RAWLINGS' VOICE (pre-recorded): At least the boots are back — the damned boots, the blessed boots, the useless, never-to-be-worn boots, the boots that are Just for show. So much of this Army routine is just for show. So much of life is Just for show. Just or unjust — the show Is real. Is
anything else real?
I wish I could remember that poem now, that poem I wrote last May in frustration at Cambodia and Kent State. I wish I could have remembered it, could have recited it before, to let the other guys know that I feel the same frustrations they do, that I'm one with them, not with the system, that I want to be one of them.
I have to clear my head, to pull myself together. I’d like to be able to think again like a rational human being, to be a college student among college students. This complex and baffling world was painted in such bright colors — right and wrong, good and evil. It would feel so good to once again be able to demonstrate against war in unison with thousands of others.
(He grabs paper and pen and starts to write from memory).
RAWLINGS' VOICE (pre-recorded voice):
In May the bombs blossom.
The sweet aroma of gas fills the air.
me down to sleep,
and pray the Lord
(what else can one
the press of the crowd, shouting, men giving orders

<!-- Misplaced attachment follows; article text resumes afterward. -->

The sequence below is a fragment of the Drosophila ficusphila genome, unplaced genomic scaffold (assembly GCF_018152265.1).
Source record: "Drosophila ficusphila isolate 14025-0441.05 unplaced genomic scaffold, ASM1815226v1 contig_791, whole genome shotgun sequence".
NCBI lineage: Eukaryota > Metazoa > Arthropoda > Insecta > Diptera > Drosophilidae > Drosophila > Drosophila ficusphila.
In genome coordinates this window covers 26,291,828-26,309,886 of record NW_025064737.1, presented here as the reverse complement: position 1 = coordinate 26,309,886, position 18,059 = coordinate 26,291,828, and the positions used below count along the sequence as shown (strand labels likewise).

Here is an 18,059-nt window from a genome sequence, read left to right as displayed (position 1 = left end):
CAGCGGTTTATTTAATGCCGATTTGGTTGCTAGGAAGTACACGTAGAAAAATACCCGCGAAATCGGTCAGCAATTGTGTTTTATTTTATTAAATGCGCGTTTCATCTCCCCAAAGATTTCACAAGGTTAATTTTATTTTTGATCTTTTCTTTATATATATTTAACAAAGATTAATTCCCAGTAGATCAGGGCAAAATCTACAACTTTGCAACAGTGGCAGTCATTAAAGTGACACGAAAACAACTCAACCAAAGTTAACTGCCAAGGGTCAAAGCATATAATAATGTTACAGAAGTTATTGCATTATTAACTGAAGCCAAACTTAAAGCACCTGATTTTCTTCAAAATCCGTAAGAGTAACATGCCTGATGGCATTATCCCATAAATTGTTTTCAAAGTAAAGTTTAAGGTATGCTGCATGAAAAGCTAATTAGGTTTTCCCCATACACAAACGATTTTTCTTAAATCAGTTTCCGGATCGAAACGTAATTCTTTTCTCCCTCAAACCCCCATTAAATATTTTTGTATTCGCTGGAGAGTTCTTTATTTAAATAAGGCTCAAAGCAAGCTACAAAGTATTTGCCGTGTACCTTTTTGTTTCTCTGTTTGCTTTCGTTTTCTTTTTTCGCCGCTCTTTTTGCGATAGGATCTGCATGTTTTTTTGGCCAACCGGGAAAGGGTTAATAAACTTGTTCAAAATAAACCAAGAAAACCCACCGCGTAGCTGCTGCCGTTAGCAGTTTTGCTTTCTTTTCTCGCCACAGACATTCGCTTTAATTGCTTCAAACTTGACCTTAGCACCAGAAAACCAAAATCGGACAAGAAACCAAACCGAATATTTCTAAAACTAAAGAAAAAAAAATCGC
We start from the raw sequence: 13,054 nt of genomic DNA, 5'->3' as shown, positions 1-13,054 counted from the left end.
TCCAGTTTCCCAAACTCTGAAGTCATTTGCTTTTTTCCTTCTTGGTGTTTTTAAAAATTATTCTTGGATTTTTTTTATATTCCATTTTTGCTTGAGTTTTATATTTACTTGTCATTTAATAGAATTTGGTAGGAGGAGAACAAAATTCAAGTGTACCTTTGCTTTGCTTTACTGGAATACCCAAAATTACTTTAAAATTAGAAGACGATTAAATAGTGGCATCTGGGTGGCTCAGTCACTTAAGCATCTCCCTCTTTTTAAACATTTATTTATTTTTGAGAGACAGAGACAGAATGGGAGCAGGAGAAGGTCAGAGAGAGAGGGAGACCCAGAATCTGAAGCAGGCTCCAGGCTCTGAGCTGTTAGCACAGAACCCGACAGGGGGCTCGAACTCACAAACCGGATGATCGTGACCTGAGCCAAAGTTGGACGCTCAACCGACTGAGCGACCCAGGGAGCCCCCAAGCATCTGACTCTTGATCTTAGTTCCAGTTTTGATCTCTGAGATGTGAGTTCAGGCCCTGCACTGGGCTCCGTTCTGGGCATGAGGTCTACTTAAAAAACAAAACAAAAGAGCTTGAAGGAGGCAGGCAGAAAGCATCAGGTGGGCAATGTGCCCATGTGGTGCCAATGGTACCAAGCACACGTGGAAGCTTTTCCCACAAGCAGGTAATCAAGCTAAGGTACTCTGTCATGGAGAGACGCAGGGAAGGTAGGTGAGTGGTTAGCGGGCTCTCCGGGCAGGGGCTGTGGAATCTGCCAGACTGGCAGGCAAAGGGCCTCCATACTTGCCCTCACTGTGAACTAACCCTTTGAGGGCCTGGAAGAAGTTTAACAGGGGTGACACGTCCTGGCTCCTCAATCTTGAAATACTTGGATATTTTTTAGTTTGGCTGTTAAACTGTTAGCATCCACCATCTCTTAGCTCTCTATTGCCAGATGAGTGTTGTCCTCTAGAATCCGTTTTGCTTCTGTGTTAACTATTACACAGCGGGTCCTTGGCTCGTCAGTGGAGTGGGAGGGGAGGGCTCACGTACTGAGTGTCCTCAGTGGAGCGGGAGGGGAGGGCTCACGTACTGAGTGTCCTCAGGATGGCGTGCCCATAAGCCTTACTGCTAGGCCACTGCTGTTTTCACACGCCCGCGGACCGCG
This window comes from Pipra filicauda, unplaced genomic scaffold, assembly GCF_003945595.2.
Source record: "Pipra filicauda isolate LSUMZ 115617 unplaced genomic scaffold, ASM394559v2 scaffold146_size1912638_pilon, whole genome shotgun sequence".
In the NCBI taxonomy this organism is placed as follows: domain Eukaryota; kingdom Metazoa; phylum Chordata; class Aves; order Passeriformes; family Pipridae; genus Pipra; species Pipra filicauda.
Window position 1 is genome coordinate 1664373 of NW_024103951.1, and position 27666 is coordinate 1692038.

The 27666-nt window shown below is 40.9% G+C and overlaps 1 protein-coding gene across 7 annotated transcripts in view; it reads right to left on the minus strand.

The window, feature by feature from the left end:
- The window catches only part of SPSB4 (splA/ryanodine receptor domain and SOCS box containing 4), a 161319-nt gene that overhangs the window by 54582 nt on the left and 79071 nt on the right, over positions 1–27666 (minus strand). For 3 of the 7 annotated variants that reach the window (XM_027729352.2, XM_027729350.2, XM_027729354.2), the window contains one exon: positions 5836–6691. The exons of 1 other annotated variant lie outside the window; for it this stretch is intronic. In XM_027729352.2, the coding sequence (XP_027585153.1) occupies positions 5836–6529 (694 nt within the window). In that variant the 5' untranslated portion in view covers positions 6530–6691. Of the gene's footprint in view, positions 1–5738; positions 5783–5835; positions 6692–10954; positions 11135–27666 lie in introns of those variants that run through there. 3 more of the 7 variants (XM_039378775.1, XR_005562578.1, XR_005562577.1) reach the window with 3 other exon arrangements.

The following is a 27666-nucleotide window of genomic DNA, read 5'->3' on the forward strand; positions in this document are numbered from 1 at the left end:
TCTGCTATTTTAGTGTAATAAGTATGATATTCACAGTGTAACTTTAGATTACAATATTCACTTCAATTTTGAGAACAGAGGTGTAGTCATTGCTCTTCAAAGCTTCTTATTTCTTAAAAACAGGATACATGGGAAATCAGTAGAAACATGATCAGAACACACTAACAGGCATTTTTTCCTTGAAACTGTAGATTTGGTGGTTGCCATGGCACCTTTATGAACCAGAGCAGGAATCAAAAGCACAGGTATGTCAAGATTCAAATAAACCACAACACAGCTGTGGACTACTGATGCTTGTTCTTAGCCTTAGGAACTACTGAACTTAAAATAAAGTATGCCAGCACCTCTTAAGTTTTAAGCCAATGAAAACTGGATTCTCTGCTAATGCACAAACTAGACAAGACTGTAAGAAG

on the borders
a neutral nation,
at least officially,
but everyone knows
is an archaic term
waiting for trial,
by hook or by crook,
we’ll pull this
to a hard
and on and on and onward, Christian humility
in defense of freedom is no situation
Nixon, Mitchell, Agnew,
and a fourth horseman of the Apocalypse
to be announced,
so stay tuned
to loony tunes,
on most of our network stations,
brought to you by,
is a warm gun,
in the age of hilarious,
who cannot wash away our sins
with a flood
for there was a limited supply
the bombs blossom.
(He picks up the boots again, then his voice continues.)
I used to think that was so clever. Ever since I first wrote it, I was proud of how clever It was. Now I’ve been at Fort Polk, slept in the same barracks, shat in the same johns, low-crawled over the same gravely field as men who had died in that war I wrote so cleverly about. God, it sounds hollow. Thank God I never said it aloud to these guys.
Here I am, sitting on easy street. What right do I have to write self-righteous crap like that? What right do I have to feel sorry for myself? Just a few more weeks of hell and I and the rest of the platoon — all but Roberts and Armstrong and those two new guys -- will be going home.